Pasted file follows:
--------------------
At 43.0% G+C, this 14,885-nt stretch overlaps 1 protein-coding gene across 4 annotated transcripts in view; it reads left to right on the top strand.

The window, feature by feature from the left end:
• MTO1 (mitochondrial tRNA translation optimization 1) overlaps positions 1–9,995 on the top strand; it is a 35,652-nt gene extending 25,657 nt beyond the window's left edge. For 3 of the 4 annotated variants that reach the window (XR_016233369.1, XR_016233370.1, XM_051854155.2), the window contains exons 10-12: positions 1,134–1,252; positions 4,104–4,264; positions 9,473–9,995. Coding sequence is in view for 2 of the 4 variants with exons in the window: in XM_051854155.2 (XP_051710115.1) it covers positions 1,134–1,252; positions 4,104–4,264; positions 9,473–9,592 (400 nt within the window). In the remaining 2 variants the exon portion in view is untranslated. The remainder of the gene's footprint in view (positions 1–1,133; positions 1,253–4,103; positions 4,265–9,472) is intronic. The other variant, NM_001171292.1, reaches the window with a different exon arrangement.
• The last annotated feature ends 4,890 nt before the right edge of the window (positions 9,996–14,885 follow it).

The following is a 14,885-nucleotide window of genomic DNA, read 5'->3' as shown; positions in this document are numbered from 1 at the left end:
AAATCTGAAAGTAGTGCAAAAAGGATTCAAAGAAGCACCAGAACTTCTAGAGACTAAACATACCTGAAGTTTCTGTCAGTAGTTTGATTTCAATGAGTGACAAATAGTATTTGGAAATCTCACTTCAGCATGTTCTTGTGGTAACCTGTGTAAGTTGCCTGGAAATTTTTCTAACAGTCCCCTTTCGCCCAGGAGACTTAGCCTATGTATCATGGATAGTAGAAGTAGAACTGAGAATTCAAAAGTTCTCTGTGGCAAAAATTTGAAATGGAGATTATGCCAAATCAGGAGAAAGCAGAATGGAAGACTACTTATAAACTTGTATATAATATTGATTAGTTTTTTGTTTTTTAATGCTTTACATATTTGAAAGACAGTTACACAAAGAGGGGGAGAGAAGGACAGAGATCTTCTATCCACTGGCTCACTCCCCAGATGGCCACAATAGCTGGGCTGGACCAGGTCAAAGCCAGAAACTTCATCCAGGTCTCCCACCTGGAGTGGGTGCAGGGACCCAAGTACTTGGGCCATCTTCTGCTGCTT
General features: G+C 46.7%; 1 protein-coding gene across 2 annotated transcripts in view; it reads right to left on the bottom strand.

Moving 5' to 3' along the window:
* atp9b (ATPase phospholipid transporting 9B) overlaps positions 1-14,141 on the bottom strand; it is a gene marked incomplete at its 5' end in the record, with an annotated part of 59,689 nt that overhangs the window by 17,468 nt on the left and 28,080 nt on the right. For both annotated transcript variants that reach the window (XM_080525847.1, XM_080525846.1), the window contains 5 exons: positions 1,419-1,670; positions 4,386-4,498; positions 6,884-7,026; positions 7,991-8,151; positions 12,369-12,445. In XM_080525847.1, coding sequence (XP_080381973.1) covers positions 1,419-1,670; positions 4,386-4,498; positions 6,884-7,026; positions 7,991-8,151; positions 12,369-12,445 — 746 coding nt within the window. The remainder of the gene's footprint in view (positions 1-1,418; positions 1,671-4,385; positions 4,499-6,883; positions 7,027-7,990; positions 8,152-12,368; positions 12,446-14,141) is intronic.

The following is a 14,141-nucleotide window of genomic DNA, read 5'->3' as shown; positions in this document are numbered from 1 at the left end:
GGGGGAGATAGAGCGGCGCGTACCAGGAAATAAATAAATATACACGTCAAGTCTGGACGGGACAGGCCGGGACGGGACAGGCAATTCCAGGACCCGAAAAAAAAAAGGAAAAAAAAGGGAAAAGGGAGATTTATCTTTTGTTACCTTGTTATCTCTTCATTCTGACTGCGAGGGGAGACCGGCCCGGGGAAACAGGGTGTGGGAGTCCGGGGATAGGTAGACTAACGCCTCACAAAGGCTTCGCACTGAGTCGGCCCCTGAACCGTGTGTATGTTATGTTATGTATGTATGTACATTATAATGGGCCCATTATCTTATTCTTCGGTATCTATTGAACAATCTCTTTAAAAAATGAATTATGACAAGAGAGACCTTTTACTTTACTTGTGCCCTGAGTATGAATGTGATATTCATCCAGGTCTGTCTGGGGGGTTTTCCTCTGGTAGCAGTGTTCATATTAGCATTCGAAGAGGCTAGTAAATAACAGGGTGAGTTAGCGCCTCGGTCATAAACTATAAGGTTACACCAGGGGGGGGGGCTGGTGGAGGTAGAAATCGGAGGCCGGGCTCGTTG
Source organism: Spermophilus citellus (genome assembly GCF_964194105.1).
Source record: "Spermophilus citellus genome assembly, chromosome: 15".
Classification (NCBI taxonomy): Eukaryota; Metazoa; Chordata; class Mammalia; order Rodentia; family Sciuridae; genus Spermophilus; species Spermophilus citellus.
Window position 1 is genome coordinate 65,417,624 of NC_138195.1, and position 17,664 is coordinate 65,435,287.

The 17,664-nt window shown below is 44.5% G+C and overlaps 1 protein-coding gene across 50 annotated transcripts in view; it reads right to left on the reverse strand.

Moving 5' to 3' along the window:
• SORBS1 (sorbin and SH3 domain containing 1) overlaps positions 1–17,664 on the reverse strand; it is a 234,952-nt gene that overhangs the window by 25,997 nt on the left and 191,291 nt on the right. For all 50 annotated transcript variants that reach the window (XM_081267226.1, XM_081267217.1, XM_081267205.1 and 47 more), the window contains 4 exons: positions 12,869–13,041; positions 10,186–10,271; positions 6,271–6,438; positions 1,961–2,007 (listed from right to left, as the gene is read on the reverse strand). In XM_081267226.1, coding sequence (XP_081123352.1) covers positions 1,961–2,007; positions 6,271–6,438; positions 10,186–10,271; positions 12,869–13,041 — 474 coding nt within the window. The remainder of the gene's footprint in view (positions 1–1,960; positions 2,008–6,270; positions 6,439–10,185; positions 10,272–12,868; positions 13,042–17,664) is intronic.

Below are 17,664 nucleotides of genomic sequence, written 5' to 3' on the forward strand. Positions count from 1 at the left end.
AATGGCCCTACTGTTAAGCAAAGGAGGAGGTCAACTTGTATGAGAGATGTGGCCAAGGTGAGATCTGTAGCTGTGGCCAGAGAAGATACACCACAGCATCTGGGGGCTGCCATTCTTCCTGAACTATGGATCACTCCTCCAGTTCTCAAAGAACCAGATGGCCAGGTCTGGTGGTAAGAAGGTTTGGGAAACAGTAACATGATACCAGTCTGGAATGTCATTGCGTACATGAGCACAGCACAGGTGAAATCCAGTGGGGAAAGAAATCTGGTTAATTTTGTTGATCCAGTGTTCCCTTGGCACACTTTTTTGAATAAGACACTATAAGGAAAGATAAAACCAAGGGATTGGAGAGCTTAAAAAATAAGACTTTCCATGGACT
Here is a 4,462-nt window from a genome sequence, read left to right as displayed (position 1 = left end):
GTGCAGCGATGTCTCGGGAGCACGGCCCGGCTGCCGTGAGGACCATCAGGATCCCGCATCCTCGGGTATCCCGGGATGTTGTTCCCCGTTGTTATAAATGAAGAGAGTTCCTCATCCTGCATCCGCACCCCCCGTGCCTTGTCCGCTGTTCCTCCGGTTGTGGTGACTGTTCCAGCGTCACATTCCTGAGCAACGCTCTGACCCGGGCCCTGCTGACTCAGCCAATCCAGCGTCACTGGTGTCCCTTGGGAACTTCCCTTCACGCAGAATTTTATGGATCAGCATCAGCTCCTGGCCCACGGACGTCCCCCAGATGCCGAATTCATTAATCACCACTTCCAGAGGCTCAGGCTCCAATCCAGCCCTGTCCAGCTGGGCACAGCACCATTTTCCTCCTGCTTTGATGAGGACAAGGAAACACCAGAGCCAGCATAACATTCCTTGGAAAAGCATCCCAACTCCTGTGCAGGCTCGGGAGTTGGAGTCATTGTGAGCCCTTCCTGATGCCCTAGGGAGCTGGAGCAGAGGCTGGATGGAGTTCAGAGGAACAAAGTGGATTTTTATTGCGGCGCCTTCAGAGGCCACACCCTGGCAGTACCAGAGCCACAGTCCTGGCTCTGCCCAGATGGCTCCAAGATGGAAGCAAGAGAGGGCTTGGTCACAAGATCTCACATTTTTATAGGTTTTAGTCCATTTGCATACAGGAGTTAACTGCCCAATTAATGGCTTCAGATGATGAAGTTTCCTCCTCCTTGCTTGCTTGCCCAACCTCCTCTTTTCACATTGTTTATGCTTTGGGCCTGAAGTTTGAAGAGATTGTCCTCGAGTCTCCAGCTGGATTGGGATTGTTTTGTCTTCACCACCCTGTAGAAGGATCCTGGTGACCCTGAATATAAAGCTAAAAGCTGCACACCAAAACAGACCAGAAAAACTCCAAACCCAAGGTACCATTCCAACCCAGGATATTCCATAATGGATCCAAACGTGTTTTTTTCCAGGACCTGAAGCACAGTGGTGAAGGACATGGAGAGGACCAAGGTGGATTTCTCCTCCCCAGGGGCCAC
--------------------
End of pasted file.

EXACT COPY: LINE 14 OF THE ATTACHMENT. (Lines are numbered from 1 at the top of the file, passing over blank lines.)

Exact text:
Classification (NCBI taxonomy): Eukaryota; Metazoa; Chordata; class Mammalia; order Rodentia; family Sciuridae; genus Spermophilus; species Spermophilus citellus.